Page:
An image of a woman holding her inflammed wristIn today’s busy world, stress has become a part of daily life. Most of us don't even realize that we're stressed. All the while the stress takes its toll on our health. And no matter how much this becomes the norm, it's not something the human body was built to handle. Your NEM is perfectly capable of dealing with acute bouts of stress here and there and then helping your body to return to normal as quickly as possible. But it is not made to be constantly battling chronic stress.

You need to take action to help lower your stress levels and take some burden off your NEM. And, thankfully, there are many ways to do that:

  • Adrenal breathing exercises
  • Therapy
  • Support groups
  • Taking a walk in nature every day
  • Playing with a pet
  • Taking quiet time for yourself
  • Meditating
  • Connecting with loved ones
  • Reducing your workload
  • Journaling

It's also imperative that you allow yourself to get enough rest and sleep. No matter how much you meditate or go to therapy, if you're not letting yourself rest and sleep, you will not recover properly and your body will always be under pressure.

Another important factor to take into account is that stress is not just psychological. Eating an unhealthy diet is a huge form of stress on the body. That's why the last and possibly most important key to reducing inflammation is eating an anti-inflammatory diet.

Key #4 to Reducing Inflammation: An Anti-Inflammatory Diet

You've probably heard that the Mediterranean-style diet – which is full of low-fat proteins, monounsaturated fats like olive oil, and unrefined carbs– is linked to better heart health. The anti-inflammatory diet is quite similar in this regard.

One of the problems of the Standard American Diet is that it contains too many omega-6 fatty acids. Omega-6 fatty acids are associated with higher levels of cytokines. Cytokines are proteins that trigger inflammation, and your cells release them. On the other hand, omega-3 fatty acids can help to significantly decrease inflammation. And those are found in oily fish and walnuts, among other things. The trick is to try to decrease your intake of the former while increasing your intake of the latter.

Some experts suggest that eating more vegetables, which contain phytochemicals – natural chemicals found in plants that are thought to reduce inflammation - can help reduce chronic pain.

The anti-inflammatory diet generally includes eating: lots of fruits and vegetables; lots of whole grains; lots of spices such as ginger and turmeric; fewer saturated and trans fats; fewer refined carbohydrates like pasta and white rice; more lean meats like chicken; less red meat; and no processed or refined foods– avoid these at all costs.

Foods and Beverages to Incorporate Into Your Anti-Inflammatory Diet

Below is a list of food and beverages that can help reduce inflammation as well as having other important health benefits.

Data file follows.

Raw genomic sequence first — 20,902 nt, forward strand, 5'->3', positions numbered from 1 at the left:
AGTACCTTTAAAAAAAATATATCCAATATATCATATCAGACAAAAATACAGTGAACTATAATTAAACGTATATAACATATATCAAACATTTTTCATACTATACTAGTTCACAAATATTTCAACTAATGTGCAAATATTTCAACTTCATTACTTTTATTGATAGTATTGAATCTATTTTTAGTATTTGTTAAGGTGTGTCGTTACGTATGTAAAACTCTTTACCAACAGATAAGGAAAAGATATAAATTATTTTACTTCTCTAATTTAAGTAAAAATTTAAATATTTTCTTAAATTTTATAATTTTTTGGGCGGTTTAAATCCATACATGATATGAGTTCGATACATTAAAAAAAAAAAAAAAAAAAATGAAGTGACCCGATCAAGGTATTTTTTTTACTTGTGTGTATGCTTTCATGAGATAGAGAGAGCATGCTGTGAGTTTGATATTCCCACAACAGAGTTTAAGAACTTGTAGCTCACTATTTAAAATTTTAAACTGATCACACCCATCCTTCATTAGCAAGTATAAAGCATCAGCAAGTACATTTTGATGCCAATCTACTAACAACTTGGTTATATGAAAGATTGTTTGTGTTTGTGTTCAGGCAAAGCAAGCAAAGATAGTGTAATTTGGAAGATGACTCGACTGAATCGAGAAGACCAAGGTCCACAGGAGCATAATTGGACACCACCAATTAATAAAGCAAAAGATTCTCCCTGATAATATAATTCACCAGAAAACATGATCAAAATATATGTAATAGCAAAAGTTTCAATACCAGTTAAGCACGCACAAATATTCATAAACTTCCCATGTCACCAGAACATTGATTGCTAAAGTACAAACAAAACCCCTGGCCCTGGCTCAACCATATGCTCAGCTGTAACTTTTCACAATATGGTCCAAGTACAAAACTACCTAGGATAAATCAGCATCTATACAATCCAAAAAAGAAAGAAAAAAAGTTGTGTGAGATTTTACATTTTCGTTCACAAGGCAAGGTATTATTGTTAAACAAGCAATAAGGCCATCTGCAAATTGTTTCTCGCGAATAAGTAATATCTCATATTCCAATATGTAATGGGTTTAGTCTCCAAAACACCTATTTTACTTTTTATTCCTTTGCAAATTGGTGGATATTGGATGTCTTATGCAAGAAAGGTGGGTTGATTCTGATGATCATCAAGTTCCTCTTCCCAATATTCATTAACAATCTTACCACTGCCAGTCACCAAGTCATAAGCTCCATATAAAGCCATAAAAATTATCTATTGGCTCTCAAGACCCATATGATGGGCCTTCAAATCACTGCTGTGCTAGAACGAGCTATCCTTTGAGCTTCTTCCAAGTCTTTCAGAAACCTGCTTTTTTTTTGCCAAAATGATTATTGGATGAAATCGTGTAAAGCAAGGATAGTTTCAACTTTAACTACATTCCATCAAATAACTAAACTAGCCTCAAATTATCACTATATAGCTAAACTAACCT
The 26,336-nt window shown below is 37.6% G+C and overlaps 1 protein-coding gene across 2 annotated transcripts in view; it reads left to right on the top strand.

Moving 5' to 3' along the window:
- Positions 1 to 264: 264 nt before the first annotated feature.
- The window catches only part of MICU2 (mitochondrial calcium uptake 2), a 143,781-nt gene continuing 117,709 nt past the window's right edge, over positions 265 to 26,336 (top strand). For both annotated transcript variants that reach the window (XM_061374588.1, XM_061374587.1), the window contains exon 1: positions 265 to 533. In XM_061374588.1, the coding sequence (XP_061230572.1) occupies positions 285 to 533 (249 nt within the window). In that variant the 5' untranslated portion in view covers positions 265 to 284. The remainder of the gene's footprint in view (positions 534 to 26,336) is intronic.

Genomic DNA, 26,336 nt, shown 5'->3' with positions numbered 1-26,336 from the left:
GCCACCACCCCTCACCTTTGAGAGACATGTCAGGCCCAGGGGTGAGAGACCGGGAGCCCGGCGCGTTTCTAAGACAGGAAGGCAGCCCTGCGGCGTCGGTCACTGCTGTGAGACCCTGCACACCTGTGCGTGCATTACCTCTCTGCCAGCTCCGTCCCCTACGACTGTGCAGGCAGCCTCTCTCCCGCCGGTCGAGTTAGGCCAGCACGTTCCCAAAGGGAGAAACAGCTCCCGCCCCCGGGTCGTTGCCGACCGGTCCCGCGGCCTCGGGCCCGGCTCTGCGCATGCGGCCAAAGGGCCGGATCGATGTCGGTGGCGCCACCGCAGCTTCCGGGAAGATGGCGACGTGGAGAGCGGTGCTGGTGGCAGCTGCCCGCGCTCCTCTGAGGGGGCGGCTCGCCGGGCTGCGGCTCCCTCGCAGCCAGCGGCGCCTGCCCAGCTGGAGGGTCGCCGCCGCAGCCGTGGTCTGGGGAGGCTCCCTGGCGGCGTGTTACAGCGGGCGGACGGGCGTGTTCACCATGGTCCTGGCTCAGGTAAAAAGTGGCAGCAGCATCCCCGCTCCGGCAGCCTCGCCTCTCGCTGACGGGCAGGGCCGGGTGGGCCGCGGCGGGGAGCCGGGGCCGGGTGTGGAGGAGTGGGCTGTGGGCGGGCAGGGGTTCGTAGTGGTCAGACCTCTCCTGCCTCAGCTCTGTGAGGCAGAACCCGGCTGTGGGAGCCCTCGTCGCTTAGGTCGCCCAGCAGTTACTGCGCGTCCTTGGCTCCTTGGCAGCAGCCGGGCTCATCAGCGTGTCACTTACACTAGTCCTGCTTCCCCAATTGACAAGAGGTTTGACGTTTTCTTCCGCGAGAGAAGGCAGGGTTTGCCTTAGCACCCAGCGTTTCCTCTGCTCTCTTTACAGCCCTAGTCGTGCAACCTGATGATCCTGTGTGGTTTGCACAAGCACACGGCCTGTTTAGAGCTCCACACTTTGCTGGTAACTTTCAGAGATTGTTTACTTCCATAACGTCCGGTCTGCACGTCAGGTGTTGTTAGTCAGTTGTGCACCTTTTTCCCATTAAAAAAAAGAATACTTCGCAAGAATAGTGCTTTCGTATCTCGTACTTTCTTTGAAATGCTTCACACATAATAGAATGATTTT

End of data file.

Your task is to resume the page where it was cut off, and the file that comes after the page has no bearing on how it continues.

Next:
Beverages That Have Anti-Inflammatory Effects

  • Green tea is full of polyphenols, which may help to lower the concentration of free radicals in your body. Many cultures have used it for its medicinal properties for centuries. But because it contains caffeine, you shouldn't overdo it. Especially if you have adrenal fatigue.
  • Cranberry juice is effective in preventing stomach ulcers. Helicobacter pylori are the bacteria that cause ulcers, attacking the protective lining of the stomach or small intestine. A study found that one daily cup of 100% natural cranberry juice (not the juice with added sugars– which are inflammatory) for three weeks helped to eliminate nearly one-fifth of all cases of H. pylori infections without the use of drugs.
  • Peppermint is effective in relieving pain as well as irritable bowel syndrome (IBS). Botanists recommend brewing tea with peppermint leaves to help alleviate any kind of pain. IBS, a rather uncomfortable condition, can be eased with peppermint oil, as the menthol in peppermint can prevent muscle spasms. Another way to find relief with peppermint is to massage the oil into your temples, wrists, or the back of your neck– the result is quite soothing.

Although coffee may have anti-inflammatory effects, we usually don't recommend it as part of a healthy diet. This is especially the case with our adrenal fatigue patients. Although those with AFS feel they need coffee to function, we try to help them reduce and even eliminate coffee, at least for a while. Most stimulants tend to aggravate adrenal fatigue.

Anti-Inflammatory Oils, Herbs, and Spices

An image of some salmon, garlic, nuts, and other anti-inflammatory foods

  • Olive oil is an excellent anti-inflammatory diet addition and a staple of the Mediterranean diet. It helps to mitigate the risk of stroke and even some cancers. Just make sure you use high-quality extra-virgin olive oil for the best results.